"KGLovatt" <kglovatt@xxxxxx> wrote in message
> Hi All,
> This is the scenario;
> We regularly need to open the C drive on remote PCs, maybe move or
> delete files, then close the C drive again, and we do this by using
> the C$ share so that it doesn't disrupt the user.
> We currently use Start/Run \\computername\c$ which works fine, but we
> have to enter our username and password everytime. All of us in
> support use the same name/password to access C$ shares, (SupportUser)
> which is a local admin on every machine on the domain.
> Does anyone know how to modify the following so it will automatically
> pass the username (SuportUser) and the password ($upp0rtM3) so that we
> don't have to enter it every time?
> sub ConnectButton_OnClick
> 'NB This will open an Explorer window pointing at the remote C
> 'You will have to enter the username/password for C$ access :
> strHostName = "\\" & PC_Name & "\c$"
> Set objShell = CreateObject("WScript.Shell")
> strCommand = "explorer " & strHostName
> Set objExecObject = objShell.Exec(strCommand)
> (I know we could add all of the support users to the local admins on
> every domain PC, and then it wouldn't ask for the username/password,
> but we're reluctant to do that, our manager wants us to use a password
> that is only known to us ... and is happy to have it scripted because
> the scripts are stored on our secure shared folder which joe public
> can't get to.)
My suggestion would be to create a security group in the domain with a name
"workstation admins", add that group to the local administrators group on
all workstations, and then add domain user accounts to the domain group as
needed (ideally these will not be the individual;s normal accounts, but
domain-based workstation admin accounts setup for the purpose).
The reason I say this is that having a bunch of people all using (and
knowing the password to) a local admin account on all workstations is
problematic. If, for example, one of your people were to go postal, imagine
what it would take to ensure that that person's admin access to all the
workstations was effectively removed? You would need to change the local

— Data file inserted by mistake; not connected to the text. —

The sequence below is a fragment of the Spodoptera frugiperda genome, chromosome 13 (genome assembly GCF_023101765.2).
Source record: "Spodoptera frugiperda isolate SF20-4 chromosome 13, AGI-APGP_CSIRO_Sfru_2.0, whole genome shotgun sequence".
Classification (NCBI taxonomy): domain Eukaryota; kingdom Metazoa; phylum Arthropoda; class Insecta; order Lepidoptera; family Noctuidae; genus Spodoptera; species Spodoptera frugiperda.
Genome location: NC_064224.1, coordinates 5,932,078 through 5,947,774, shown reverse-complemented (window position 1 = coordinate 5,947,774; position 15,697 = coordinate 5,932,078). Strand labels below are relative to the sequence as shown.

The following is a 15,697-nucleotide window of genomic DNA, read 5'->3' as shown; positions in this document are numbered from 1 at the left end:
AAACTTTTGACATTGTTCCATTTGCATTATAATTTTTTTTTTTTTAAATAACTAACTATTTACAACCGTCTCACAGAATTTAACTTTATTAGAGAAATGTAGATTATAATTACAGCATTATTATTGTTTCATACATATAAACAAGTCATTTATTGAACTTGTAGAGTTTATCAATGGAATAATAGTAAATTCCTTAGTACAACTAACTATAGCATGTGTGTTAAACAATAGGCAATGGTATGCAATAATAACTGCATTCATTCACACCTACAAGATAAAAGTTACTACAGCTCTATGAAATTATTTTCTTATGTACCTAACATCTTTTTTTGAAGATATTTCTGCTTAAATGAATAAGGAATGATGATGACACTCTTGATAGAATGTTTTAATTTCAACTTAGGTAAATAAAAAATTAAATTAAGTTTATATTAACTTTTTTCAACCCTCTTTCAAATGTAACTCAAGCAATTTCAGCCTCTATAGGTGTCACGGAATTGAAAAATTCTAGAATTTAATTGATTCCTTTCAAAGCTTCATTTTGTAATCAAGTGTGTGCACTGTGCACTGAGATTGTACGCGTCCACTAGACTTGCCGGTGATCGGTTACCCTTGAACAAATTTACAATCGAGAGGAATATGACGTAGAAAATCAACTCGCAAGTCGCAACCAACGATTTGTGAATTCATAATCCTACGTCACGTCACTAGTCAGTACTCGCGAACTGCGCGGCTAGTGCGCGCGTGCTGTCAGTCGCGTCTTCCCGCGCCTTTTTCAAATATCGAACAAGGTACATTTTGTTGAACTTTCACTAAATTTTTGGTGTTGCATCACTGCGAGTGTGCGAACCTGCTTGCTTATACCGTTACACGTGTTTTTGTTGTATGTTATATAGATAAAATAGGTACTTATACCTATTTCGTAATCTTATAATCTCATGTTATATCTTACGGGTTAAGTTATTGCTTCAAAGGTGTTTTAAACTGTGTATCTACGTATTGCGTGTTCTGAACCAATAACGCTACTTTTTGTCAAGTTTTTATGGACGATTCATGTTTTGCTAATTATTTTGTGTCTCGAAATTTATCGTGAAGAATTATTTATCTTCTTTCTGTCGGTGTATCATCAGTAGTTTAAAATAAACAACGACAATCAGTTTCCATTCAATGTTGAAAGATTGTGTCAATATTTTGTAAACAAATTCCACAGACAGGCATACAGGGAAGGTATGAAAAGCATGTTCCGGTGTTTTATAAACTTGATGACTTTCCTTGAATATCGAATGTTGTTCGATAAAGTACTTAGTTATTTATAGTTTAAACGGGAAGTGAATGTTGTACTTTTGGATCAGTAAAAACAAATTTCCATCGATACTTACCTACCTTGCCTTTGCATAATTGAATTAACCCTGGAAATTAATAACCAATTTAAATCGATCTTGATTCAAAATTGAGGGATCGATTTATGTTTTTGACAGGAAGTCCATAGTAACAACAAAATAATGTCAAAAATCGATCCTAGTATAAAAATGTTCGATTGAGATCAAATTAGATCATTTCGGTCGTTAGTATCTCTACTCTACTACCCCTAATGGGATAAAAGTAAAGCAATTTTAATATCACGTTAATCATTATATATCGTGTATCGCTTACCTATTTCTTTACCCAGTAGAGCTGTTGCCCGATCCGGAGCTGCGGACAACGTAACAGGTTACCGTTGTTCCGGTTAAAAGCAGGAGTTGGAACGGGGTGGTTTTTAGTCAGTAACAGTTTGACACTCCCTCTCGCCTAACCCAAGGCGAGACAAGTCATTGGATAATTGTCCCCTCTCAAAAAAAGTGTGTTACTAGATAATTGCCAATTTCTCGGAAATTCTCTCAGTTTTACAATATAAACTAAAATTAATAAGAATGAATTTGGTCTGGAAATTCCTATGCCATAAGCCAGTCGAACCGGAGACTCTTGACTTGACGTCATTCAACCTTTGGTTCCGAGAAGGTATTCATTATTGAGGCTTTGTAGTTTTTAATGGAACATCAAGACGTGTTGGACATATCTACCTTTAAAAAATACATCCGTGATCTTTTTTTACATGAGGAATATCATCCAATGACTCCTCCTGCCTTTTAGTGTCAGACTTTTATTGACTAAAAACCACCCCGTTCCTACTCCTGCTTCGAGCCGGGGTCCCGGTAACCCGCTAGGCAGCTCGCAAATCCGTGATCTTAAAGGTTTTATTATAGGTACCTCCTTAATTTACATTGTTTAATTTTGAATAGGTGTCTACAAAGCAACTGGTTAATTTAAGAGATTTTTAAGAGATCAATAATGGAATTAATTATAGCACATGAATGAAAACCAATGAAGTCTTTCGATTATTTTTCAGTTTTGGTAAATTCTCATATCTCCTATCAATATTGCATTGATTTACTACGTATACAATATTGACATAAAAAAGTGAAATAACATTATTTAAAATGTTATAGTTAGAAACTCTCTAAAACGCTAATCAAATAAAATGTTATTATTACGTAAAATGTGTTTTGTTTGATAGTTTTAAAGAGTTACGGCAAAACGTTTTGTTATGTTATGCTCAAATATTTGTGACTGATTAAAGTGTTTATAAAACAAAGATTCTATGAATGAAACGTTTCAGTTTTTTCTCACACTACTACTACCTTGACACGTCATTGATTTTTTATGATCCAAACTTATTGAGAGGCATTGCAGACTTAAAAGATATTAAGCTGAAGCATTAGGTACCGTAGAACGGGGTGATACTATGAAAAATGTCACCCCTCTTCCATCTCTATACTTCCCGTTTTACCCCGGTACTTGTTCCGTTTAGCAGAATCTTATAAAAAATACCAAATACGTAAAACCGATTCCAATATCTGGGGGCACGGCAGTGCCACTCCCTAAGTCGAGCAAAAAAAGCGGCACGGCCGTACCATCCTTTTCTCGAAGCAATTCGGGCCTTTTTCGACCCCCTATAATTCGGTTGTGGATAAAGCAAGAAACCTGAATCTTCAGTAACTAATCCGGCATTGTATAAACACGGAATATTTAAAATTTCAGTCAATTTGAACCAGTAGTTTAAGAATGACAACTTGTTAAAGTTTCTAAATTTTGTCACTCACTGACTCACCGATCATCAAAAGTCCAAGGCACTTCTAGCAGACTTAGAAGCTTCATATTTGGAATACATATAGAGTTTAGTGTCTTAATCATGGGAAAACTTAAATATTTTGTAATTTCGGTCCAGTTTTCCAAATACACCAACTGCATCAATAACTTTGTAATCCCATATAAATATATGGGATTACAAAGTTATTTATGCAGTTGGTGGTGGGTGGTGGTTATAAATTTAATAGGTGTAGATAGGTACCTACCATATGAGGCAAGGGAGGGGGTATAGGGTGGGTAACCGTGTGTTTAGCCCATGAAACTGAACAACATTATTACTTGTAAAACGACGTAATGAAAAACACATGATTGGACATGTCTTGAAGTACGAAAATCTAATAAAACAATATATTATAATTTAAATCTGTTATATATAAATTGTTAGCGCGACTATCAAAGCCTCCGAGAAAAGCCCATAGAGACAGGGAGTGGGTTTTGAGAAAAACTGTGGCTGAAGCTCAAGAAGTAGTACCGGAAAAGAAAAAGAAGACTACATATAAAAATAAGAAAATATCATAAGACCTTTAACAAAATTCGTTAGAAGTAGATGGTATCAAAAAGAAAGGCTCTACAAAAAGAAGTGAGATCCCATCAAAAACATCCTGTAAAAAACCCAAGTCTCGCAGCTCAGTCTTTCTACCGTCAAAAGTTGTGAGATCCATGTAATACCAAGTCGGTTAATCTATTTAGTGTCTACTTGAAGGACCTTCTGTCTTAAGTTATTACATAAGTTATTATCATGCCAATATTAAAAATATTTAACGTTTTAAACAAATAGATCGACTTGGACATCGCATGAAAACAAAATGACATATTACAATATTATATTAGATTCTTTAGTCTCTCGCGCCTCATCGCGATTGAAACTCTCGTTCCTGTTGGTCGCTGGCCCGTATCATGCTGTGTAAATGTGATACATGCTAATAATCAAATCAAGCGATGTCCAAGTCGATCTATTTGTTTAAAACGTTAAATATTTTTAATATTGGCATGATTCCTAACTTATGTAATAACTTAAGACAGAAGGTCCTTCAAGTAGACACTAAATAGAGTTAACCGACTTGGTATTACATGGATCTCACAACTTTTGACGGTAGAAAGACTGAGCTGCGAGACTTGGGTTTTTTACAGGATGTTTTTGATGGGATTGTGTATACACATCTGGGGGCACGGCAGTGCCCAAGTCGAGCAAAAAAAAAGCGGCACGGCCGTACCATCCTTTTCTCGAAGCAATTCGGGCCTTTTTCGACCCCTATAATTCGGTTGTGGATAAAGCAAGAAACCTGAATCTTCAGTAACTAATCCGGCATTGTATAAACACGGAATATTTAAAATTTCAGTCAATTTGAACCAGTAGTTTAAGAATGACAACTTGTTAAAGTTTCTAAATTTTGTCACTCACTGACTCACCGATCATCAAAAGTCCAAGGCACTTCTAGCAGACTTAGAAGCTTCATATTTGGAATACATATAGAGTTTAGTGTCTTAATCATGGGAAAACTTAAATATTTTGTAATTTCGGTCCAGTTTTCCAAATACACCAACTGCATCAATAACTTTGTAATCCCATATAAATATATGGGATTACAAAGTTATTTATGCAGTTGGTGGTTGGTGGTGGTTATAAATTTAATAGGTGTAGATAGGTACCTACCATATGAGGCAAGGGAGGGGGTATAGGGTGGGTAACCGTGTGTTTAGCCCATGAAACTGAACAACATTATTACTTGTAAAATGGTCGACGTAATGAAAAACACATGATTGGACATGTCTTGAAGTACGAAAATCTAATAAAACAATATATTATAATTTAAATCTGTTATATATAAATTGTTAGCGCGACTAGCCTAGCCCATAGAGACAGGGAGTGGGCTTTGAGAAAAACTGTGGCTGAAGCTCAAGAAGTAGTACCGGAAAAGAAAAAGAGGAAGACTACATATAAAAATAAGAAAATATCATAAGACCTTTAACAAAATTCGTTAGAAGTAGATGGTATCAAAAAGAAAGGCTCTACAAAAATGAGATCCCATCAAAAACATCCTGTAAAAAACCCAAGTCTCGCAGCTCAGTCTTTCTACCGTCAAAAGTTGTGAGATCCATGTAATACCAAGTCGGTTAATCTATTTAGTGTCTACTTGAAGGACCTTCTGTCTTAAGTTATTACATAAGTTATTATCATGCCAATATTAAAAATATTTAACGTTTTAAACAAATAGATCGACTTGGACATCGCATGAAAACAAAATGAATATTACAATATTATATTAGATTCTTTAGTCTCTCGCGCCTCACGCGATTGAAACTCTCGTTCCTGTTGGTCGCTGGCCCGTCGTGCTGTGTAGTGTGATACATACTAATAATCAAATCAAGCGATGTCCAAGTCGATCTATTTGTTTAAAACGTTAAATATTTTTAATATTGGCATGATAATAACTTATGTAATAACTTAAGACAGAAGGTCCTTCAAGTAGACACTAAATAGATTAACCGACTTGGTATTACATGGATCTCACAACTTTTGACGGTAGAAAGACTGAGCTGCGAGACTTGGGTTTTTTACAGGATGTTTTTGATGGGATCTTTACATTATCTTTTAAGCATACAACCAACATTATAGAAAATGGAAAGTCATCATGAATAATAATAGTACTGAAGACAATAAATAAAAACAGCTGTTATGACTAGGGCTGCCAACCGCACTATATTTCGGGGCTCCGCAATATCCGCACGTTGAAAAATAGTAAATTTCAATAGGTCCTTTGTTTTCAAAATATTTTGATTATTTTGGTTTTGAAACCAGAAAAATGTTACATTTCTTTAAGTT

password on how many machines? And disseminate it to how many non-rogue
individuals to allow them back in?
Using a global group as I suggest would allow you to disable the rogue
user's admin access to all workstations just by removing his/her account
from the domain group. This would also have exactly zero impact on all of
the non-rogue users, as their own accounts would be unaffected.
The rogue user could also change the password in your environment and lock
everyone out but him/herself.
And don't laugh at the idea of the rogue user - questions are regularly
posted here or in "microsoft.public.windows.server.security" about how to
lock these guys out...
With a shared password, you also lose accountability. Supposing something
improper was done on a workstation. In your environment, if the security log
indicated the account that was used, knowing that it was "SuportUser" would
not tell you which individual was responsible. The other problem with a
shared password is this: with care a single individual can likely keep their
own personal password secure; as soon as more than one person knows it, it
is no longer a secret. The mere act of communicating that password to new
staff (or to everyone when the password has been changed) will practically
guarantee that it will come to be known to some who are not authorized to
If your manager wants you to be using a password known only to you, the one
you logon to the domain with is much more likely to meet the requirement
than the shared password, as there is absolutely no way to find out who else
might know it.
Astute readers here will already know, of course, that the password is